"Man is bad" is not a correct sentence, it should'nt have been accepted. Deleted from the accepted answers.


https://www.duolingo.com/profile/Oliver536732

I went through the comments looking for exactly this. "Man is bad" is actually a correct sentence (although "man is evil" is probably better/more acceptable) although it has a completely different meaning from "The man is bad". This difference being a singular man being called evil versus the entirety of mankind being evil/bad.

My question: How would you differentiate between the two in Polish? Would you use a different noun to distinguish the two interpretations?


https://www.duolingo.com/profile/Jellei

If it's "man" as in "mankind", then it would have to be "człowiek" (which is after all the species).

If someone wanted to say that all men (♂) are evil, then plural would have to be used.


https://www.duolingo.com/profile/JZTym

Is there any one point where you would use another word to say "the man is bad" instead of "the man is angry" (or vice versa) or is zły equally used for both and it really just depends on the context?


https://www.duolingo.com/profile/Jellei

I think that the 'angry' interpretation is more probable because it would be safer (less ambiguous) to say that someone "jest złym człowiekiem" (is a bad man/human) rather than just "jest zły". But it's just my opinion.


https://www.duolingo.com/profile/notineffableremi

I thought duo said that mężczyzna was a feminine word, so wouldn't we use zła instead? Or am I missing something?


https://www.duolingo.com/profile/Piotr576837

But,, zły,, is also angry


https://www.duolingo.com/profile/notineffableremi

it can translate to angry, bad, and evil. now, depending on the context it is used in, duo might only accept one translation.


https://www.duolingo.com/profile/Jellei

And here we accept all of those.


https://www.duolingo.com/profile/Meziane13003

Should it be taken as the mankind or a specific man? I wrote "the man..." And it's beem accepted, I'm confused


https://www.duolingo.com/profile/alik1989

Even though, historically, -yzna used to be a collective suffix, the word mężczyzna only refers to one man in modern Polish. For mankind/people you'd use ludzie.


https://www.duolingo.com/profile/Xistobeau

I tried "The man is wrong", but that's not accepted.


https://www.duolingo.com/profile/Jellei

Yes, that's definitely not the meaning of the Polish sentence.

Your sentence translates to "Mężczyzna nie ma racji".


https://www.duolingo.com/profile/Johnekoch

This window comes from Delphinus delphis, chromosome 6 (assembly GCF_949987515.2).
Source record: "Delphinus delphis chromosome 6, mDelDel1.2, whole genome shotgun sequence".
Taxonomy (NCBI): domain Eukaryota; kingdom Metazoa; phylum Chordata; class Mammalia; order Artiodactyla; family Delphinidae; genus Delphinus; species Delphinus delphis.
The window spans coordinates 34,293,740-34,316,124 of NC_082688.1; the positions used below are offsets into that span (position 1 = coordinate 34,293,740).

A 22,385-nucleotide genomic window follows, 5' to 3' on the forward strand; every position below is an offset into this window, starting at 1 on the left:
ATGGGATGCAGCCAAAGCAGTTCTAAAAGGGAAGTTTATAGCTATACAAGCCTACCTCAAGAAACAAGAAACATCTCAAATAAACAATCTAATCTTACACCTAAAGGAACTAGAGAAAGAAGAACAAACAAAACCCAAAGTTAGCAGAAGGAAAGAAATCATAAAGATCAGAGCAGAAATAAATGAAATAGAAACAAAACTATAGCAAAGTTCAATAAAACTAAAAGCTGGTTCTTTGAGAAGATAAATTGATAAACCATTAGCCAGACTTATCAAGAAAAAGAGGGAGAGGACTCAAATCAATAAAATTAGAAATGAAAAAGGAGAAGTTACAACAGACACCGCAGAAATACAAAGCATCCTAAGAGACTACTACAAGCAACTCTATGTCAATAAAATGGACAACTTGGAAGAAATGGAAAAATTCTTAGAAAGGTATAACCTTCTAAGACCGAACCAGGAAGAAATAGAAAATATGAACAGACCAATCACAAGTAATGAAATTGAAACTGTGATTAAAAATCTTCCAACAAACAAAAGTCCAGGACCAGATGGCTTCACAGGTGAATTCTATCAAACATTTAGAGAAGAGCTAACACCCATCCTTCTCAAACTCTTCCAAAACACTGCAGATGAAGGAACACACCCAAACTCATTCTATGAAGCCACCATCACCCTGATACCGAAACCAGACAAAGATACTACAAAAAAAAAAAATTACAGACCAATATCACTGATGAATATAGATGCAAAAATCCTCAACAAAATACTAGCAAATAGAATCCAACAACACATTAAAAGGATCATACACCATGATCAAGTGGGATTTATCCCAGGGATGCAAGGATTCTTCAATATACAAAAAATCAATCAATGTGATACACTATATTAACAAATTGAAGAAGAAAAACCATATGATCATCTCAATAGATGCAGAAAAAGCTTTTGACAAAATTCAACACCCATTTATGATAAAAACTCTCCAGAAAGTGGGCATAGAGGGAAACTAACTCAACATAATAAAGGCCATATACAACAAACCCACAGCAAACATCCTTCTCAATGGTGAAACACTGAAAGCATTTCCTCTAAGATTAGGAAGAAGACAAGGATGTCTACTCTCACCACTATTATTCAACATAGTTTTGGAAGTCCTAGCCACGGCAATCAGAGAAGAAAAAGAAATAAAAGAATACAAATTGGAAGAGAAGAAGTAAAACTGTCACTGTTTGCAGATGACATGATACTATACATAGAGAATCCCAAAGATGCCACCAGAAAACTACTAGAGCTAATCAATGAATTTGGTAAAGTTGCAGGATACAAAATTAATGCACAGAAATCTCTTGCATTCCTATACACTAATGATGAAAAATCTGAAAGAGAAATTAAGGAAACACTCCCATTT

Didn't we learn that because the subject end in "a", a fem form of the adjective should be used? In this case zla?


https://www.duolingo.com/profile/autumne7

Nouns with ending "-a" aren't always feminine. There are masculine and plural nouns with ending "-a". For example "mężczyzna", "patriota" (both masculine), "łóżka" (plural form for "łóżko"=bed), "jajka" (plural form for "jajko"=egg). For masculine nouns we use "zły", for plural "złe", for feminine "zła". Zły mężczyzna, złe łóżka, zła kobieta.


https://www.duolingo.com/profile/MattBenet

I could be wrong, but I believe this may be an exception to that rule. mężczyzna means man and is a masculine noun


https://www.duolingo.com/profile/CWKCA

Wait, so is mężczyzna grammatically masculine or feminine? We learned earlier that it is declined like a feminine noun.


https://www.duolingo.com/profile/Jellei

Yes, but that doesn't change the fact that it's grammatically masculine. There is some logic to the Polish language, after all, of course the word for "man" is masculine ;)


https://www.duolingo.com/profile/TFG

I can't argue with that


https://www.duolingo.com/profile/Emiliadenes

Why everyone is so evil in this lesson?


https://www.duolingo.com/profile/Jellei

Probably the lesson teaches the word "zły" ;)


https://www.duolingo.com/profile/SebekTE

"Bad", "evil" "angry" = zły. Depends on the context of the sentence.


https://www.duolingo.com/profile/ozJeremy

Google says: The man is angry.


https://www.duolingo.com/profile/Jellei

Yeah, it works.


https://www.duolingo.com/profile/4Dakota7

this word is really confusing. i thought it meant angry, but here it could mean bad or evil?


https://www.duolingo.com/profile/DmitryGree4

Polish feminists are at it again